Generation Alpha playing increasing role in travel decisions

Worldwide: Though travel marketers often talk about appealing to millennial / Gen Z consumers, new research by Expedia suggests the younger Generation Alpha are increasingly influencing travel purchase decisions.

Gen Alpha, which refers to those born after 2010, is showing more signs of influencing family travel decisions and planning than previously thought, according to Expedia Group Media Solutions’ “Generation Alpha & Family Travel Trends” study.

Although they do not make the purchases themselves, the tech-savvy generation is predicted to become the richest, longest-living and most well-educated generation by the time its numbers reach close to two billion by 2025.

The study, which was unveiled at Phocuswright Europe in Amsterdam earlier this month, included the responses of more than nine thousand consumers across nine countries who have children or grandchildren aged nine or younger.

As revealed by the study, more than eight in travellers said that planning a family trip is a combined effort for the entire family, while 60 per cent of those surveyed said that travel ideas come from both children and adults.

The findings say that many of the travel decisions that families make are due to trying to satisfy the younger Generation Alpha.

For family travellers, 95 per cent said their priority was keeping their families entertained and happy, while deals and value (89 per cent), outdoor activities (85 per cent) and planning travel around school holidays (85 per cent) or near major attractions or theme parts (85 per cent) were also of utmost importance.

As a result, travel marketers should look to highlight what they are offering rather than solely the price, according to Expedia Group Media Solutions senior director Andrew Van der Feltz.

Van der Feltz told Phocuswright: “Experience beats expense so drive with the experience, not with the, deal at the forefront.”

The findings of the survey also highlighted:

• Around 28 per cent of family travellers say the type of trip they look for is a family play vacation, ahead of a relaxing trip (27 per cent), a holiday to visit family or friends (13 per cent) and a sightseeing vacation (11 per cent).

• 68 per cent of travellers plan domestic travel with average trip durations of almost seven days

• Plane remains the preferred mode of transport for family travellers (54 per cent), followed by car at 47 per cent, long-distance train (seven per cent), long-distance bus (five per cent) and a boat or ferry (five per cent).

The Expedia survey also attributes the rise of the bleisure phenomenon, accommodation selection and transportation in part to Generation Alpha, as families with younger travellers take on average three or more family trips per year, including at least one bleisure trip.

Van der Feltz said: “In particular, the millennial generation has changed [the bleisure concept]. Working from home doesn’t mean working from your kitchen; it means working from international destinations, and as millennials start having children, why would that slow down?”

Accommodation providers themselves have a role to play in providing family-friendly offerings to those travellers moving around with the Alpha generation, while also taking into account the business traveller elements.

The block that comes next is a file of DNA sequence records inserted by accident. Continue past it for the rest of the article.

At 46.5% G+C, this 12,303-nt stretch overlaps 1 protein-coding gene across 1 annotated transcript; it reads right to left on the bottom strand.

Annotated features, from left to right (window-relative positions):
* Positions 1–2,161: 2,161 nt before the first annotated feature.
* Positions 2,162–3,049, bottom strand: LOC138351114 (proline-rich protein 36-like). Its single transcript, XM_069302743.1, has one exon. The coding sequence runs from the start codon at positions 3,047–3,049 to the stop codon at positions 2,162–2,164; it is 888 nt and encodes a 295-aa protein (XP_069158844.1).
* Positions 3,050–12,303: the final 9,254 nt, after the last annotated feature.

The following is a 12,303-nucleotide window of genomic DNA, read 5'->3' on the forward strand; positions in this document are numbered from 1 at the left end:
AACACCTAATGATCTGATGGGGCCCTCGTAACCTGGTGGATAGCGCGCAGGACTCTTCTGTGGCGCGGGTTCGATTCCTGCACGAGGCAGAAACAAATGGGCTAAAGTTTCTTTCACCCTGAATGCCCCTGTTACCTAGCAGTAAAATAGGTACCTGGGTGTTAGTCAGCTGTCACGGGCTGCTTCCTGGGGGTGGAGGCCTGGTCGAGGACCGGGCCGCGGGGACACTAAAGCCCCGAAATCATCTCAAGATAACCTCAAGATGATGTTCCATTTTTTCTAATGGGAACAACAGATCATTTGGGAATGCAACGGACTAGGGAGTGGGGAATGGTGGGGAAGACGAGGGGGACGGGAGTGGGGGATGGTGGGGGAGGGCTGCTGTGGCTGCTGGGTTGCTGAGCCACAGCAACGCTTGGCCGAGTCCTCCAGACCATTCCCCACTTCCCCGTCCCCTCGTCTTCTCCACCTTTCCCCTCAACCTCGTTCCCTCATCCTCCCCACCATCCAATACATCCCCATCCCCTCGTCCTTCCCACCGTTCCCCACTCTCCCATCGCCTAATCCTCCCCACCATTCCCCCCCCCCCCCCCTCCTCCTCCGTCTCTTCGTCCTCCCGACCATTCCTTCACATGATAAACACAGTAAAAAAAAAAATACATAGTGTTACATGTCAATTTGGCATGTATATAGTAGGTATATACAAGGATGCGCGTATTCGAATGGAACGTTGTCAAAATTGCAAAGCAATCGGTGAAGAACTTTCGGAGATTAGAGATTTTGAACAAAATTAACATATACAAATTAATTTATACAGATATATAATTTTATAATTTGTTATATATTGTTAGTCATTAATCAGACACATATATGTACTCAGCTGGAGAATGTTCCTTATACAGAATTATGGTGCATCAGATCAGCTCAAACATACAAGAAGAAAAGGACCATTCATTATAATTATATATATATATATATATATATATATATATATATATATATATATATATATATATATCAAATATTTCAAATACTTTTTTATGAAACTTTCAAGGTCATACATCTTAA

Hotels are currently the preferred accommodation choice for family travellers (60 per cent), ahead of resorts (21 per cent) and family and friends (17 per cent). Vacation rentals are the accommodation type of choice for only 16 per cent of those surveyed with Generation Alpha travellers.

Van der Feltz believes this vacation rental trend may be down to not offering the right product in specific destinations for family travellers.

He said: “Time will tell if vacation rentals become more popular for families, but for now, it’s dominated by hotels, and hotels are also changing very much to become more child friendly.”

Although travel review sites or OTAs (63 per cent) and friends or family (46 per cent) are most influential in making family travel decisions, youngsters are the driving force for more than 43 per cent of those who responded.

Parents and grandparents believe the travel opinions of Gen Alphas are coming from travel-related imagery or information they see that highlights kid-friendly activities or attractions on TV or online.

While 94 per cent of adults make the final decisions, Gen Alphas have an influence on the destination their parents select (64 per cent), the activities they do (57 per cent) and the length of the trip and the hotel selection (both 37 per cent).

Van der Feltz said: “Marketing is done always at the end user – the adult in this case – and the fact that children are so influential makes it a challenge for marketers. You don’t want to go down the road of advertising to children, so for marketers, the crucial point is, how do you drive that collaborative process?”

Much success in persuading family travellers depends on targeting them when they are deciding where to go.

Feltz says that travel marketers should use these statistics to inform their strategies as “there is so much content out there and families need guidance in order to bring that to a succinct point in order to make a concise decision”.